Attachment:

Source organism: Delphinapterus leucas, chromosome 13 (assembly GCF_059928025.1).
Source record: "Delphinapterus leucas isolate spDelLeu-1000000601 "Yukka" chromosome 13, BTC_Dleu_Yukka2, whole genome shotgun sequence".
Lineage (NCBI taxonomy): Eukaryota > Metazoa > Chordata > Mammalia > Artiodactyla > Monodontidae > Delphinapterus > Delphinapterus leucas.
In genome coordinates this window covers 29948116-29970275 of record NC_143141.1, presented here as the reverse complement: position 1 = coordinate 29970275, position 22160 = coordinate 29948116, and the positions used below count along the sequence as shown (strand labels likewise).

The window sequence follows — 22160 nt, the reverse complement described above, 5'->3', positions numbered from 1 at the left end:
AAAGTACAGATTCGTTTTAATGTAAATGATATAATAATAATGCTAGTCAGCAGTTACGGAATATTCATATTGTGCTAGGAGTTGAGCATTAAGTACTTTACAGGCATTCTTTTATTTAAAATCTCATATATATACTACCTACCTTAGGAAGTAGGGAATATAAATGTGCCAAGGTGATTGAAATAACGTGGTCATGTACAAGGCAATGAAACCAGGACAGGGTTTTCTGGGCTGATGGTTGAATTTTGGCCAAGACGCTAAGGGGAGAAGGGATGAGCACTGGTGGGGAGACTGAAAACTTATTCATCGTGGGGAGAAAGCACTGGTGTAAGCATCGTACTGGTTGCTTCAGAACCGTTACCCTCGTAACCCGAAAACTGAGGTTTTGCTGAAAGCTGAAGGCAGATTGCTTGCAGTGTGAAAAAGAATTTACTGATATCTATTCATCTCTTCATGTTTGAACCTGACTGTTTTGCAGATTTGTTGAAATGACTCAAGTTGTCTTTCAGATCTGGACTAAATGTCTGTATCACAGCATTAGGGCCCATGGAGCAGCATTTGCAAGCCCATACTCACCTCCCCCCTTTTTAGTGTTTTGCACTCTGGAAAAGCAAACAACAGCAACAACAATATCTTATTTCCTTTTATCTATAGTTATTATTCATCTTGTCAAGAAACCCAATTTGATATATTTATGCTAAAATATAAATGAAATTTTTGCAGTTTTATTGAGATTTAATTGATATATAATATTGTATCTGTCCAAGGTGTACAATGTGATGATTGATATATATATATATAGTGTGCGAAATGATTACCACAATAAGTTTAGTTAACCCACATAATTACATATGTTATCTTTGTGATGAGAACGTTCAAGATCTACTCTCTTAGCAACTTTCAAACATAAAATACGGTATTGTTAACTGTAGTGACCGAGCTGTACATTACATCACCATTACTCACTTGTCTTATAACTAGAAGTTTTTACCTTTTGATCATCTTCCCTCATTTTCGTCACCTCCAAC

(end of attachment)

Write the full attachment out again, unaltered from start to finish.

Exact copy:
Source organism: Delphinapterus leucas, chromosome 13 (assembly GCF_059928025.1).
Source record: "Delphinapterus leucas isolate spDelLeu-1000000601 "Yukka" chromosome 13, BTC_Dleu_Yukka2, whole genome shotgun sequence".
Lineage (NCBI taxonomy): Eukaryota > Metazoa > Chordata > Mammalia > Artiodactyla > Monodontidae > Delphinapterus > Delphinapterus leucas.
In genome coordinates this window covers 29948116-29970275 of record NC_143141.1, presented here as the reverse complement: position 1 = coordinate 29970275, position 22160 = coordinate 29948116, and the positions used below count along the sequence as shown (strand labels likewise).

The window sequence follows — 22160 nt, the reverse complement described above, 5'->3', positions numbered from 1 at the left end:
AAAGTACAGATTCGTTTTAATGTAAATGATATAATAATAATGCTAGTCAGCAGTTACGGAATATTCATATTGTGCTAGGAGTTGAGCATTAAGTACTTTACAGGCATTCTTTTATTTAAAATCTCATATATATACTACCTACCTTAGGAAGTAGGGAATATAAATGTGCCAAGGTGATTGAAATAACGTGGTCATGTACAAGGCAATGAAACCAGGACAGGGTTTTCTGGGCTGATGGTTGAATTTTGGCCAAGACGCTAAGGGGAGAAGGGATGAGCACTGGTGGGGAGACTGAAAACTTATTCATCGTGGGGAGAAAGCACTGGTGTAAGCATCGTACTGGTTGCTTCAGAACCGTTACCCTCGTAACCCGAAAACTGAGGTTTTGCTGAAAGCTGAAGGCAGATTGCTTGCAGTGTGAAAAAGAATTTACTGATATCTATTCATCTCTTCATGTTTGAACCTGACTGTTTTGCAGATTTGTTGAAATGACTCAAGTTGTCTTTCAGATCTGGACTAAATGTCTGTATCACAGCATTAGGGCCCATGGAGCAGCATTTGCAAGCCCATACTCACCTCCCCCCTTTTTAGTGTTTTGCACTCTGGAAAAGCAAACAACAGCAACAACAATATCTTATTTCCTTTTATCTATAGTTATTATTCATCTTGTCAAGAAACCCAATTTGATATATTTATGCTAAAATATAAATGAAATTTTTGCAGTTTTATTGAGATTTAATTGATATATAATATTGTATCTGTCCAAGGTGTACAATGTGATGATTGATATATATATATATAGTGTGCGAAATGATTACCACAATAAGTTTAGTTAACCCACATAATTACATATGTTATCTTTGTGATGAGAACGTTCAAGATCTACTCTCTTAGCAACTTTCAAACATAAAATACGGTATTGTTAACTGTAGTGACCGAGCTGTACATTACATCACCATTACTCACTTGTCTTATAACTAGAAGTTTTTACCTTTTGATCATCTTCCCTCATTTTCGTCACCTCCAAC